Thoughts on The Toynbee Convector by Ray Bradbury

What can be cooler than a time travel story? (Maybe an illusion realised?)

What if we can really go to the future and see what the world would be like?

Craig Bennett Stiles claims that he was able to do it through the Toynbee Convector,  a powerful time machine he invented. With this, Stiles has traveled to the future – and imagine what he has found? Astonishing and extremely helpful inventions, not to mention, a restored version of the planet’s natural beauty.

At first, people could not believe Stiles’ stories but the vision of the utopian world he provided plus some films and records he brought back from the future compelled everyone to trust the authenticity of his claims. In short, the people worked toward building the future wonderful world Stiles had described to them. But the time machine inventor has lied about one thing – and he has chosen Roger Shumway, a reporter, to reveal the truth for him.

Time Travel

Who wouldn’t want to be Bradbury’s adopted daughter? I’d tinker his typewriter, climb up his treehouse full of books, and stay there till sundown. Perhaps, even longer. But I digress.

We love some books because they remind us of our own untold stories. Some fulfils our craziest fantasies. Some stories are just too thrilling or exciting to put down.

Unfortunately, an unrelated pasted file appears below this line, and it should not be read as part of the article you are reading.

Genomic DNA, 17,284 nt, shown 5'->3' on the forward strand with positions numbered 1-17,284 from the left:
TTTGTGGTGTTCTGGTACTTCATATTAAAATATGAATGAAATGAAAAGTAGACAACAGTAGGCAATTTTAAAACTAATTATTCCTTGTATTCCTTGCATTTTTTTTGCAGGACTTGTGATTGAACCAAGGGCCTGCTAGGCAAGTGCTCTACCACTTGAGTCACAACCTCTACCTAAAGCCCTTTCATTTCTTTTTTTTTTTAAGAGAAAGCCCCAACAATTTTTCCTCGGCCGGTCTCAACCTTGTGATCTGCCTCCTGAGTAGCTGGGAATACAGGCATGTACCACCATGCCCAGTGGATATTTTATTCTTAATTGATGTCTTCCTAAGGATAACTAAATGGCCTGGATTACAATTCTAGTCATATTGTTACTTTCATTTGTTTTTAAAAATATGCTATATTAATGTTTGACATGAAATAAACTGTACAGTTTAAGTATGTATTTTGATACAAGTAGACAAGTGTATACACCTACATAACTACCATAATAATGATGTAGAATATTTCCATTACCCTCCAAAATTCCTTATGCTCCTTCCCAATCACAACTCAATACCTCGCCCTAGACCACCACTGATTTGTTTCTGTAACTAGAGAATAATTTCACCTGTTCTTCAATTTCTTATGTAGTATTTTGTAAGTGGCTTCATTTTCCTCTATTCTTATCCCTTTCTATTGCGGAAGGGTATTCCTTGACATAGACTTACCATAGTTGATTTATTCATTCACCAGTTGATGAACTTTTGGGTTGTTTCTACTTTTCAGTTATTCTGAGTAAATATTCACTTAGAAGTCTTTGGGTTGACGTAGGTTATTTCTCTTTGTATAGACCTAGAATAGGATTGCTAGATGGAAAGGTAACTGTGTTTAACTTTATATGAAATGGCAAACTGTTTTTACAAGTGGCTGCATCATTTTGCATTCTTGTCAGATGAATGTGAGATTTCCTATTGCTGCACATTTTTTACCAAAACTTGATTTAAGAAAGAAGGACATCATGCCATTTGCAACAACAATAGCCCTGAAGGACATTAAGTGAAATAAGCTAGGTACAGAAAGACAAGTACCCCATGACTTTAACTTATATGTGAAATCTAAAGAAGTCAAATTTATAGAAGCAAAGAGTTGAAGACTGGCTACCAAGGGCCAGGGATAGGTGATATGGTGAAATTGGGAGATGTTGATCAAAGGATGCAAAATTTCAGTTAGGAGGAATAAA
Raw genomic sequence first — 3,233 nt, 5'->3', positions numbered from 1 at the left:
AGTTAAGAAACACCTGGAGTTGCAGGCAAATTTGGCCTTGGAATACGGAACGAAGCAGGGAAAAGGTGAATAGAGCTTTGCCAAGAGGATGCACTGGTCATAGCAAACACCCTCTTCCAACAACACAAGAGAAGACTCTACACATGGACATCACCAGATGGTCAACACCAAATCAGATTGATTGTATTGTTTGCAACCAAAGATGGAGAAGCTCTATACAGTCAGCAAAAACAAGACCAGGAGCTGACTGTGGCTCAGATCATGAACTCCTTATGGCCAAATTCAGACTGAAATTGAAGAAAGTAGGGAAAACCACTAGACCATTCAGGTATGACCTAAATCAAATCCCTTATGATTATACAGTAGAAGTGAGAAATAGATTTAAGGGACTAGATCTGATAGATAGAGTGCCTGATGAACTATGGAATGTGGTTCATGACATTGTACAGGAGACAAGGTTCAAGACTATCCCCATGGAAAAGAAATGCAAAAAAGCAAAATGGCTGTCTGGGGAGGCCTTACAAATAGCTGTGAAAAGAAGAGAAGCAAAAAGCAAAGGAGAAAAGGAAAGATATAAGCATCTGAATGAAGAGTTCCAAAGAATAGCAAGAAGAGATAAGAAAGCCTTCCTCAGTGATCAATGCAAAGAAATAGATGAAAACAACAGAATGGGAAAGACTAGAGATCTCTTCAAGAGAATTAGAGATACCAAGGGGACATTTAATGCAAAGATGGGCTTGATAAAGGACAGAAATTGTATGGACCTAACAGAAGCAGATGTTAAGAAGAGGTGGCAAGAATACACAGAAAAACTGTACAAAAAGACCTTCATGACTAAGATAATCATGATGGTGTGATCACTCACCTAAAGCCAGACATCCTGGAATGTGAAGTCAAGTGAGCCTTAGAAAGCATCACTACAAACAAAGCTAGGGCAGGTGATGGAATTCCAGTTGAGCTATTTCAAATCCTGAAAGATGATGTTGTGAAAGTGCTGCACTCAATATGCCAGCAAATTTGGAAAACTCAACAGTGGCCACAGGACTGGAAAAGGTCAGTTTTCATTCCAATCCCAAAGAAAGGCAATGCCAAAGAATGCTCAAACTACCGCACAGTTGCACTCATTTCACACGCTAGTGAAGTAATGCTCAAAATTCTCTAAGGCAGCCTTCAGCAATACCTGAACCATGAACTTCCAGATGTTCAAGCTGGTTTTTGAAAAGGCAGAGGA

Some gives us a new way of looking at things. That’s what Bradbury does. Always.

In this snappy story, filled mostly with crisp exchanges between Stiles and Shumway, Bradbury pours his thoughts on social progress. Here are what I thought were the best bits:

“So all would be gloomily satisfied that their predictions of doom were right from day one. So the self-fulfilling prophecies were declared; we dug our graves and prepared to lie down in them.”

“Despair, wrapped in dark shrouds of defeat, crying only repetitions of past disasters, present failures, future cowardices.”

“What can I do to save us from ourselves? How to save my friends, my city, my state, my country, the entire world from this obsession with doom?” 

Read the rest of the story here: The Toynbee Convector.  It won’t take you more than 30 minutes.


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